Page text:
One of the most acclaimed albums of 2020 was Fiona Apple's Fetch the Bolt Cutters, her first full-length release in eight years. Sound was clearly a priority; Apple was taking her first crack at self-production, but she wisely solicited support from expert engineers John Would and Tchad Blake. Apple has crafted an ecosystem of sounds, interacting symbiotically, from the many shades of her own voice to the use of every percussion texture imaginable, including dog bones. Among 13 outstanding tracks, the sonic standout is "Shameika"; the piano acts as a core from which other rhythmic sounds fly off with centrifugal force.


At this writing, 2021 is only halfway through, but Tash Sultana's album Terra Firma sounds so good that it will be a contender no matter what the rest of the year brings. It's the second album for this self-styled Australian "one-person band" who plays close to 20 instruments and produces a high-tech, dreamy outgrowth of soul. For the first time, Sultana has sought out collaborators such as Matt Corby and Dann Hume, who co-wrote and participated in several tracks. One, "Pretty Lady," swirls in a dizzying array of fingerpicking patterns on guitar, pulsing synth chords, and tight drumming figures before veering into a new meter and pizzicato violin for the last few seconds. While this list may seem long and wide-ranging, it barely scratches the surface of indie music that's worth listening to. Take these 20 albums as a starting point and spread out from there.

For more great-sounding indie, here are my runners-up for each year:

2001, White Stripes, White Blood Cells
2002, Broken Social Scene, You Forgot It in People
2003, Café Tacuba, Cuatro Caminos
2004, TV on the Radio, Desperate Youth, Blood Thirsty Babes
2005, My Morning Jacket, Z
2006, The Yeah Yeah Yeahs, Show Your Bones
2007, Jens Lekman, Night Falls Over Kortedala
2008. Fleet Foxes, Sun Giant
2009, Phoenix, Wolfgang Amadeus Phoenix
2010, LCD Soundsystem, This Is Happening
2011, PJ Harvey, Let England Shake
2012, Alabama Shakes, Boys & Girls
2013, Laura Marling, Once I Was an Eagle
2014, Mac DeMarco, Salad Days
2015, Beach House, Depression Cherry
2016, The 1975, I like it when you sleep, for you are so beautiful yet so unaware of it
2017, Alex G., Rocket
2018, Parquet Courts, Wide Awake!
2019, Angel Olsen, All Mirrors
2020, Porridge Radio, Every Bad
2021, Middle Kids, Today We're the Greatest.


eugovector's picture

A very nice list. I would also offer a few treasures that have never left my rotation:

My Brightest Diamond - All Things Will Unwind (I like it, though not the critical and cultural darling of some of the other choices),

Feist - The Reminder (a keen argument for the recording space as an instrument),

Santigold - 99c (yeah, it's samples AFAIK, but expertly constructed and even the "grimey" bits sound Hi-Fi).

rschryer's picture

I wonder how long it took them to get that Bat for Lashes cover just right.

Shahram's picture

Thank you for doing this - there are some really good selections in here. One of things that pushes me away from Stereophile is the dearth of exactly this kind of music in gear reviews. You knocked it out of the park with the Grizzly Bear and Big Thief selections - these albums sounds freaking amazing on a good stereo.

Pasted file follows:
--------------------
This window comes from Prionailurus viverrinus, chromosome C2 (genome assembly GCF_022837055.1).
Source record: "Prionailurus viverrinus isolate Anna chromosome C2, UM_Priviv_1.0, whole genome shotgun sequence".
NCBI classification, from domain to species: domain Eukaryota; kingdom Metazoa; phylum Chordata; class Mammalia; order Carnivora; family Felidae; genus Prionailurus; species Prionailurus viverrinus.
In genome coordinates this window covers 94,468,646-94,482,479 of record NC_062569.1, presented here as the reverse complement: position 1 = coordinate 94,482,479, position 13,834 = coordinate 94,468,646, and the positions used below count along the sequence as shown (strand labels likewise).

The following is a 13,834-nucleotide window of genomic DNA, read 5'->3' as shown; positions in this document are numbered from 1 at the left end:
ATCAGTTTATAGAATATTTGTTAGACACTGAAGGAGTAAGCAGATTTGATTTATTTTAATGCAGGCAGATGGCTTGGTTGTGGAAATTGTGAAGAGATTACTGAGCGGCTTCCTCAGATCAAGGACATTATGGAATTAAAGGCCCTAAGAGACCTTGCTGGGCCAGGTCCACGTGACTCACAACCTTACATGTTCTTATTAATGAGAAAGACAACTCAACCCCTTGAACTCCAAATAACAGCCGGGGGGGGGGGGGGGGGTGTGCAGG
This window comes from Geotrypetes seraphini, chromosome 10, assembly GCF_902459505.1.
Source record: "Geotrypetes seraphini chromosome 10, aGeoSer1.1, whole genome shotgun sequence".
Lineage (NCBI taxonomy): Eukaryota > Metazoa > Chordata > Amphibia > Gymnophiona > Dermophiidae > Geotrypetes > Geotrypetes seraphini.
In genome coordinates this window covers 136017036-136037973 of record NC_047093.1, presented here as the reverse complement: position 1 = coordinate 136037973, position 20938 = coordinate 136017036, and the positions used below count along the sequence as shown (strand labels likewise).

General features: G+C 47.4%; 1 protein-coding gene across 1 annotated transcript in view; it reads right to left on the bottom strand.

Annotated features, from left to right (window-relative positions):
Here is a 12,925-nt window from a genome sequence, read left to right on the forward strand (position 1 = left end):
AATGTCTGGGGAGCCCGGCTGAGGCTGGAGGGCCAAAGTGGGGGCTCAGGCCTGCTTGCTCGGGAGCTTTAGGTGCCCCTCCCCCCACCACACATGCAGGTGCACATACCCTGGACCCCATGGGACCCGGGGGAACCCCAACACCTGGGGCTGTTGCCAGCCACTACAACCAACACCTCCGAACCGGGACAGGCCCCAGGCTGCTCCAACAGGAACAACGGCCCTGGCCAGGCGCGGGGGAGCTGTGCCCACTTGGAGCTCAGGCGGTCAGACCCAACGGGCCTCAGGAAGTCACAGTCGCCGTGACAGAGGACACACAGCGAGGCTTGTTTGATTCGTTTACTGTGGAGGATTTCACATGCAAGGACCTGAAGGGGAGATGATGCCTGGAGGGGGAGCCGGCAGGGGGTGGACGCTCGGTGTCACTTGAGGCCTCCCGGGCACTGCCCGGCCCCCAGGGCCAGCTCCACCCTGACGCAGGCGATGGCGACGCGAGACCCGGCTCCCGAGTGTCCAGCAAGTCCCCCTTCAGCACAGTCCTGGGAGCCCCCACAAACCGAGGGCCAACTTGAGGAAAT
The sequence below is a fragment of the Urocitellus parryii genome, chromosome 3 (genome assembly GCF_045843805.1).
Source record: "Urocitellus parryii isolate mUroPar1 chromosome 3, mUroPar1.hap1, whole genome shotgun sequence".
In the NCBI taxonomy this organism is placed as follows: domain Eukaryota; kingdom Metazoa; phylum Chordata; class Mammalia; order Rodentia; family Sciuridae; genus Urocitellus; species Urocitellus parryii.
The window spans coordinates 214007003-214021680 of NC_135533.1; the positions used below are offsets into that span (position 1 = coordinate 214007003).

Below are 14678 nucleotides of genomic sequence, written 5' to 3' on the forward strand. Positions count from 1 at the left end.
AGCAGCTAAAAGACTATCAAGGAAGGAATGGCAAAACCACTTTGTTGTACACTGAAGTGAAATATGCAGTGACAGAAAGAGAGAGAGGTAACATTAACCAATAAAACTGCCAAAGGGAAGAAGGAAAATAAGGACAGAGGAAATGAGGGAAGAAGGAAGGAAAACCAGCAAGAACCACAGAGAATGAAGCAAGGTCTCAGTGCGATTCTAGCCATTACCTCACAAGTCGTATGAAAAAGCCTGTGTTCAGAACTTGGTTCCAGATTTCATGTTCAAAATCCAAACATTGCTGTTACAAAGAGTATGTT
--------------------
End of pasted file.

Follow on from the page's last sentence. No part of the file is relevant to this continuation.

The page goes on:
I'm a massive indie music fan and audiophile, so of course I have a few opinions of my own. A mix of Folk Rock, Art Rock, and Electronic:

Wilco - A Ghost is Born (2004)
Girls - Father, Son, Holy Ghost (2011)
Wild Beasts - Two Dancers (2009)
Caribou - Our Love (2014)
Bill Callahan - Dream River (2013)
Four Tet - New Energy (2016)
Kevin Morby - Singing Saw (2016)
James Blake - The Color in Anything (2016)
Jonathan Wilson - Dixie Blur (2020)

stereophileuser2020's picture

Finally, an article that discusses music that's not classical, Norah Jones, Pink Floyd, or Steely Dan.

Shahram's picture

Don't forget Diana Krall...

funambulistic's picture

Grateful Dead reissue reviewed on the very next article posted after this...

Siegfried's picture

half I know and love; half I'll explore then. Just listened (once again) to Minimalist Dream House by Katia and Marielle Labèque, of classical fame, & friends and wonder if you would consider their interpretations of Eno, Suicide, Radiohead etc as fitting here or the contrary

downunderman's picture

Having done the winnowing you will also have come across great albums that are hard to listen to on an ongoing basis because of poor production/mastering choices. That is a list I would like to see also

cognoscente's picture

always nice such a list to discover good music, thanks for sharing. For those who want to discover more (literally) good sounding indie music, in no particular order:

Wildflowers by Nicolas Jaar on Sirens (deluxe edition)

Limit To Your Love by James Blake on James Blake

Lights On by FKA Twigs on LP1

xanny by Billie Eilish on WHEN WE ALL FALL ASLEEP, WHERE DO WE GO?

Dancing and Blood by Low on Double Negative

Not The News (Clark Remix) by Thom Yorke, Clark on Not the News Rmx EP

Paper Trails by Darkside on Psychic

Meathook by The Cure on Three Imaginary Boys [Remastered Deluxe Edition]

Loves Missing by Iggy Pop on Free

No One Knows by Queens Of The Stone Age on Songs For The Deaf

Seven Nation Army by The White Stripes on Elephant

Killing In the Name by Rage Against The Machine on Rage Against The Machine

Missiles (live) by The Sound on The Dutch Radio Recordings

Cheers, enjoy

tabs's picture

Just wanted to compliment Anne on assembling such a well-curated list. I know (and agree on!) about 2/3rds of the list, which makes me excited to try some of the others pronto. I Am a Bird Now, Haunted Man, Too Bright, these are my bread and butter. For what it’s worth, The Weather Station’s new album, Ignorance, has my vote for 2021. I can’t get enough.